Never underestimate the power of symbols. It’s a lesson activist artist John Sims took to heart 20 years ago when he was swept away by the protests against the Confederate Battle Flag on the dome of the Statehouse in South Carolina. While some seek to defend the flag as a symbol of heritage, more and more Americans recognize that the flag has also served as a cultural marker perpetuating the notion of white supremacy. Indeed, the initial authorization to hoist the battle flag to the top of our state’s Capitol building in 1962 was largely a government move in opposition to the movement for the full civil rights of African American citizens.
It wasn’t until 2015, following the fatal shooting of nine worshipers at Mother Emanuel AME Church in Charleston, that the flag was finally removed from Statehouse Park; but its influential symbolism continues to resonate to this day. How do you fight the emotionally charged power of an object that once served as a banner of bloodshed and segregation?
The answer, as Sims so aptly demonstrates in his current exhibition at Columbia’s 701 Center for Contemporary Art, is to transform the symbol itself so that it takes on other levels of potentially redemptive meaning. The central installation of the current exhibition, a work that Sims himself describes as a sort of trilogy, serves as a roadmap for the evolution of his own psychic and creative grappling with the legacy of the saltire or the Southern cross used on various Confederate flags.
The first step is to bring the hate symbol to justice, and Sims did it by erecting a large scaffolding in the center of the gallery and hanging the five main versions of the Confederate flag from the cross member. He made the knots especially wide, thus reinforcing the power of this gesture and perhaps reminding the visitor how lynching has been a frequent manifestation of racial terrorism in this country. To the left of the untreated wooden platform, large enough to put up, are five black urns, each intended to serve as a receptacle for the now “executed” banners. On the back wall, between the high windows, is the third part of this creative masterpiece: Afrocentric versions of the Confederate flags – national, naval, battle – replacing the original colors with red, black and Pan-African green.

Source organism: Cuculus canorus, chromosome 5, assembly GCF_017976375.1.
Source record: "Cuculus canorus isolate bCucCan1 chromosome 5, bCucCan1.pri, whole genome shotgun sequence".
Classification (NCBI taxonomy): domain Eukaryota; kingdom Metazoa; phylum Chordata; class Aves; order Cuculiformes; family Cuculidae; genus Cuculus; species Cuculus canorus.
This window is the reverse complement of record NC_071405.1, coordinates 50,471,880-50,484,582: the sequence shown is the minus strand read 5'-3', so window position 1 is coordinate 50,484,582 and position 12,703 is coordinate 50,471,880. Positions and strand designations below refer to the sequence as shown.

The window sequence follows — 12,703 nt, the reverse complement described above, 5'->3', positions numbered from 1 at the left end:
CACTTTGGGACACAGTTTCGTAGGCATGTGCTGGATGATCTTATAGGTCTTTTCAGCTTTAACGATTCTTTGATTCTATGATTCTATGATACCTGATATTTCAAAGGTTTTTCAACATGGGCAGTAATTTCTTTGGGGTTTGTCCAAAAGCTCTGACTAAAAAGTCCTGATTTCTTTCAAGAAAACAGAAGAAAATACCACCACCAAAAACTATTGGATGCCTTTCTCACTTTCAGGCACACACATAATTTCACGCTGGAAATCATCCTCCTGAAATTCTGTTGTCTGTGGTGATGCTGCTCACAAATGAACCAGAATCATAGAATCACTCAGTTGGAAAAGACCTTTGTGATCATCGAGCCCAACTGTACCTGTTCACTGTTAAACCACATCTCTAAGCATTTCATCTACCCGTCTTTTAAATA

How to deal with an abusive symbol? You resuscitate the symbol in your image. The term for this process is “ownership”; and the Sims exhibit, cleverly titled “AfroDixia: A Fair Confiscation,” provides many evocative examples of the artist’s masterful manipulation of Confederate symbology, some visuals and some audio.
Among the latter, there are the artist’s “AfroDixie Remixes” for which a listening evening was organized at the center for June 17th. In what will ultimately be billed as a double album, Sims took over the song “Dixie,” which served as the de facto Confederate National Anthem, and recorded it in 14 idioms from black music, from calypso to jazz, to blues. to hip hop. This re-conceptualization of the song once popular in minstrel shows featuring blackface performers gives a whole new resonance to lines such as “I wish I was in cotton land, old times are not forgotten.” As Sims himself puts it, “the African-American experience is central to any notion of the landscape of the South.” What the artist has done with these remixes, and with the rest of his personal canon now on display, is rewrite the cultural narrative with the heretofore ignored or distorted components put center stage.
Several public programs are planned over the next few weeks to adequately support this thought-provoking exhibition. On June 3, the center will host a screening of the film “A Meltdown in Dixie” with commentary by filmmaker Emily Harrold; this award-winning documentary, financially supported by South Carolina Humanities, revisits the heated dispute over the deployment of the Confederate Battle Flag in the parking lot of a glacier in Orangeburg in 2015. Other multimedia forays from the multi-talented Sims will also be a read table of June 10 from his play entitled “The Right Way to Hang a Confederate Flag”.
Until June 25, “AfroDixia” is offering area residents a chance to sample the work of an important artist grappling with our nation’s enduring struggle for racial equity.